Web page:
Who Was Narcissus in Greek Myth?
Narcissus, in Greek myth, a Laconian hunter from Thespiae in Boeotia was the son of a minor river god Cephissus and the water nymph Leiriope. Narcissus was proud, in that he disdained those who loved him, causing some to take their own life to prove their devotion to his striking beauty. Narcissus is the origin of the term narcissism, a fixation with oneself and one’s physical appearance or public perception.
He was extremely beautiful and the Oread nymph Echo fell in love with him. Hardhearted Narcissus rejected all lovers, he only showed them disdain and contempt. One day, while he was hunting in the woods, the Oread nymph Echo spotted him and immediately fell for him. When Narcissus sensed that someone was following him, Echo eventually revealed herself and tried to hug him. However, he pushed her off and told her not to disturb him. Echo, in despair, roamed around the woods for the rest of her life, gradually faded away with grief, until nothing but her voice was left, all it remained of her was an echo sound.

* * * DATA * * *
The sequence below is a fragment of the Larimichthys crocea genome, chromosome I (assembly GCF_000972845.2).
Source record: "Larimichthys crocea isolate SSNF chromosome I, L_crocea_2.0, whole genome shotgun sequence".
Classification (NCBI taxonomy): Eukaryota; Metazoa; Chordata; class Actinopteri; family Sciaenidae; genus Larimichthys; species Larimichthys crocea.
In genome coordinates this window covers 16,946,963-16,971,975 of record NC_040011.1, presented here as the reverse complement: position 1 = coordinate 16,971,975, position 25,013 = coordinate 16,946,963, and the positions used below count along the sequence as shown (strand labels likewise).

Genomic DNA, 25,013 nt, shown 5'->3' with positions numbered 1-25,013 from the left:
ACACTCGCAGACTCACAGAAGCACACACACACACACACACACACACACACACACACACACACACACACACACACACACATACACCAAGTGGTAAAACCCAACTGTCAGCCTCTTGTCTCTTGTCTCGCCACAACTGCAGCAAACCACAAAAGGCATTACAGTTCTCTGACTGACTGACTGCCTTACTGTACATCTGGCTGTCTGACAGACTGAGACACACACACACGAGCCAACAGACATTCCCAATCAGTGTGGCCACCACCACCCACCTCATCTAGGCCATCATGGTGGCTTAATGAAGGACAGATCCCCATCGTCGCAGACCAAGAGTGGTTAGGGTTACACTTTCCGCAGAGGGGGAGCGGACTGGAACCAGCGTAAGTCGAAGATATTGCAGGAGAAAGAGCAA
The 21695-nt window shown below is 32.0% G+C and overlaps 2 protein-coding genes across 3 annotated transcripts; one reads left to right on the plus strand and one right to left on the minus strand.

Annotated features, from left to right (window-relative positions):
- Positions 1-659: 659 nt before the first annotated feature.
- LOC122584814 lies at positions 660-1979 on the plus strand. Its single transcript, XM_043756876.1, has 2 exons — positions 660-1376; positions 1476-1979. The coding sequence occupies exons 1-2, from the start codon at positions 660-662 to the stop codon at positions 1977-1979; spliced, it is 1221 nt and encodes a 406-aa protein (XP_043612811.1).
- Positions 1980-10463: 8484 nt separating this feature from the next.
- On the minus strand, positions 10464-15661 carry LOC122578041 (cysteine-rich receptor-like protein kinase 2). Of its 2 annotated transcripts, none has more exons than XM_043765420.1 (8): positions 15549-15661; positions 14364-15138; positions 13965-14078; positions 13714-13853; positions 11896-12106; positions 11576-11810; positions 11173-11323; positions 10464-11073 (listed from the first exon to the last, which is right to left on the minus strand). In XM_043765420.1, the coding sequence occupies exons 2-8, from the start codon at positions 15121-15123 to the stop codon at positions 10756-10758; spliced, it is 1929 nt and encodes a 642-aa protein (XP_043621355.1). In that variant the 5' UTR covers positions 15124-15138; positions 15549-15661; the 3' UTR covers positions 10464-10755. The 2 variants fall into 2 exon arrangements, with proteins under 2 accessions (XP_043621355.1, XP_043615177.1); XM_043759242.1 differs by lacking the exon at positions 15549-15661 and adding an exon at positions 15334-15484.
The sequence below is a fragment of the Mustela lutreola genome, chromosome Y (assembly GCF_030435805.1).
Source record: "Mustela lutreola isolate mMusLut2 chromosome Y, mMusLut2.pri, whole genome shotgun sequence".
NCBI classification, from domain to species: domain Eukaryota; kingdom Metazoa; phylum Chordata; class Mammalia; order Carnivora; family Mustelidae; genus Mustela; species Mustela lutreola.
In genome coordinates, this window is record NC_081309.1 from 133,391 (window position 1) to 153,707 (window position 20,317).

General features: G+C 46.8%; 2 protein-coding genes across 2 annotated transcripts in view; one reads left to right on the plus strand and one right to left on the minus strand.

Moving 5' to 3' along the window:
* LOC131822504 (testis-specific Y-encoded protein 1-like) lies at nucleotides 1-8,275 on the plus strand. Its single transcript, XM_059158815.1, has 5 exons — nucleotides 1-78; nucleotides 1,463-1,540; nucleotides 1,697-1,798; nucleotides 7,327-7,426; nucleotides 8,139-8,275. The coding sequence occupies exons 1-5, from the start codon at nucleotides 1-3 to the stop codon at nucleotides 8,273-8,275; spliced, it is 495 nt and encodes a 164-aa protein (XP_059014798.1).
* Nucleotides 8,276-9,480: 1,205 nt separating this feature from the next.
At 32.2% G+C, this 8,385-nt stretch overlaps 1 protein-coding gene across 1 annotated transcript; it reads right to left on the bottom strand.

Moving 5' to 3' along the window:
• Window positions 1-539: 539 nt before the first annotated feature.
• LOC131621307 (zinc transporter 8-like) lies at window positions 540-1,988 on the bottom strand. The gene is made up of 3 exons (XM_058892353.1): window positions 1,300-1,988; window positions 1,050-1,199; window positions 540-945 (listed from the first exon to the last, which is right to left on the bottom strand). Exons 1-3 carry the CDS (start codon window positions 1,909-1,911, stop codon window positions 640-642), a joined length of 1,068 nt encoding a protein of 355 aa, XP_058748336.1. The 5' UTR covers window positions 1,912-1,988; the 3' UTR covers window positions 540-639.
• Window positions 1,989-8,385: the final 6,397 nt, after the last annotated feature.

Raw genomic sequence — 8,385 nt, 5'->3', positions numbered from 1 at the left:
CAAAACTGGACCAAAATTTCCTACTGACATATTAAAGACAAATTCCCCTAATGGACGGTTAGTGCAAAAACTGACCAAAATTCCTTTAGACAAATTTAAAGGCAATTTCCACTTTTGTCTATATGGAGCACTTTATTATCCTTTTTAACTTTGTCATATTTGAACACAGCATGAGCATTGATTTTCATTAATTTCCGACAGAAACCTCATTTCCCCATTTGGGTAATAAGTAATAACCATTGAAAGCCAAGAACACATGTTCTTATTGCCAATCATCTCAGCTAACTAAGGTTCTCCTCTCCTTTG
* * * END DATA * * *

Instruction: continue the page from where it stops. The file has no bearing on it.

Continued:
Nemesis, the goddess of retribution and revenge, learned what had happened and decided to punish Narcissus for his behavior. She led him to a pool; there, the man saw his reflection in the water and fell in love with it. So intense was his self-love that he could not tear himself away from water. Although he did not realize in the beginning that it was just a reflection, when he understood it, he fell in despair that his love could not materialize and he wasted away, until he was changed into flower named after him.